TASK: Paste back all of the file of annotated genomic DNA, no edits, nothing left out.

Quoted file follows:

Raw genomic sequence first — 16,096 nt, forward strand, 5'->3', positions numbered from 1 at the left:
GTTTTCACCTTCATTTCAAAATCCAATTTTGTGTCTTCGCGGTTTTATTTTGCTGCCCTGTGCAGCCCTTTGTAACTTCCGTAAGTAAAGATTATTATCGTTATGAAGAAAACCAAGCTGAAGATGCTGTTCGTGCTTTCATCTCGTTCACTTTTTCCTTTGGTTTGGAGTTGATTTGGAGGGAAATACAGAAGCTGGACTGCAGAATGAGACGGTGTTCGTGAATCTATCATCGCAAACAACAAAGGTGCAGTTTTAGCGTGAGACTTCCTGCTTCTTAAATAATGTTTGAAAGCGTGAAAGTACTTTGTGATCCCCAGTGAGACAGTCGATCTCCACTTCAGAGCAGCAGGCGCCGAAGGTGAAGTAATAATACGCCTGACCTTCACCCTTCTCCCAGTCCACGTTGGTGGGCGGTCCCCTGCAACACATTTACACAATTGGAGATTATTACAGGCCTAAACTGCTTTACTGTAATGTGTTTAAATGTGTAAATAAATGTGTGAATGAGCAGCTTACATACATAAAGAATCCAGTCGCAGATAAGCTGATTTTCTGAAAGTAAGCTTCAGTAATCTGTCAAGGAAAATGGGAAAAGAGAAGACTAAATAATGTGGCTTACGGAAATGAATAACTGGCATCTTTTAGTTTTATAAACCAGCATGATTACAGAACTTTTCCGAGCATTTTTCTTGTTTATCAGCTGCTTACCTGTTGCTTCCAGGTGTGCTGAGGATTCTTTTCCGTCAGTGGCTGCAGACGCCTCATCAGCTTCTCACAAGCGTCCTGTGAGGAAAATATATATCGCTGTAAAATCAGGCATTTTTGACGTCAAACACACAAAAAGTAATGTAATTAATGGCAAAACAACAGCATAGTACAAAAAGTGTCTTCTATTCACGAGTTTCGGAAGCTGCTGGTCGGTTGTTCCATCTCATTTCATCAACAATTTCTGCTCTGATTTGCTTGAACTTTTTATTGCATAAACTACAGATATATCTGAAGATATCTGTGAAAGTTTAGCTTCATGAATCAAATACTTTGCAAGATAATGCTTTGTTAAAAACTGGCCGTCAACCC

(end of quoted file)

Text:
Raw genomic sequence first — 16,096 nt, forward strand, 5'->3', positions numbered from 1 at the left:
GTTTTCACCTTCATTTCAAAATCCAATTTTGTGTCTTCGCGGTTTTATTTTGCTGCCCTGTGCAGCCCTTTGTAACTTCCGTAAGTAAAGATTATTATCGTTATGAAGAAAACCAAGCTGAAGATGCTGTTCGTGCTTTCATCTCGTTCACTTTTTCCTTTGGTTTGGAGTTGATTTGGAGGGAAATACAGAAGCTGGACTGCAGAATGAGACGGTGTTCGTGAATCTATCATCGCAAACAACAAAGGTGCAGTTTTAGCGTGAGACTTCCTGCTTCTTAAATAATGTTTGAAAGCGTGAAAGTACTTTGTGATCCCCAGTGAGACAGTCGATCTCCACTTCAGAGCAGCAGGCGCCGAAGGTGAAGTAATAATACGCCTGACCTTCACCCTTCTCCCAGTCCACGTTGGTGGGCGGTCCCCTGCAACACATTTACACAATTGGAGATTATTACAGGCCTAAACTGCTTTACTGTAATGTGTTTAAATGTGTAAATAAATGTGTGAATGAGCAGCTTACATACATAAAGAATCCAGTCGCAGATAAGCTGATTTTCTGAAAGTAAGCTTCAGTAATCTGTCAAGGAAAATGGGAAAAGAGAAGACTAAATAATGTGGCTTACGGAAATGAATAACTGGCATCTTTTAGTTTTATAAACCAGCATGATTACAGAACTTTTCCGAGCATTTTTCTTGTTTATCAGCTGCTTACCTGTTGCTTCCAGGTGTGCTGAGGATTCTTTTCCGTCAGTGGCTGCAGACGCCTCATCAGCTTCTCACAAGCGTCCTGTGAGGAAAATATATATCGCTGTAAAATCAGGCATTTTTGACGTCAAACACACAAAAAGTAATGTAATTAATGGCAAAACAACAGCATAGTACAAAAAGTGTCTTCTATTCACGAGTTTCGGAAGCTGCTGGTCGGTTGTTCCATCTCATTTCATCAACAATTTCTGCTCTGATTTGCTTGAACTTTTTATTGCATAAACTACAGATATATCTGAAGATATCTGTGAAAGTTTAGCTTCATGAATCAAATACTTTGCAAGATAATGCTTTGTTAAAAACTGGCCGTCAACCC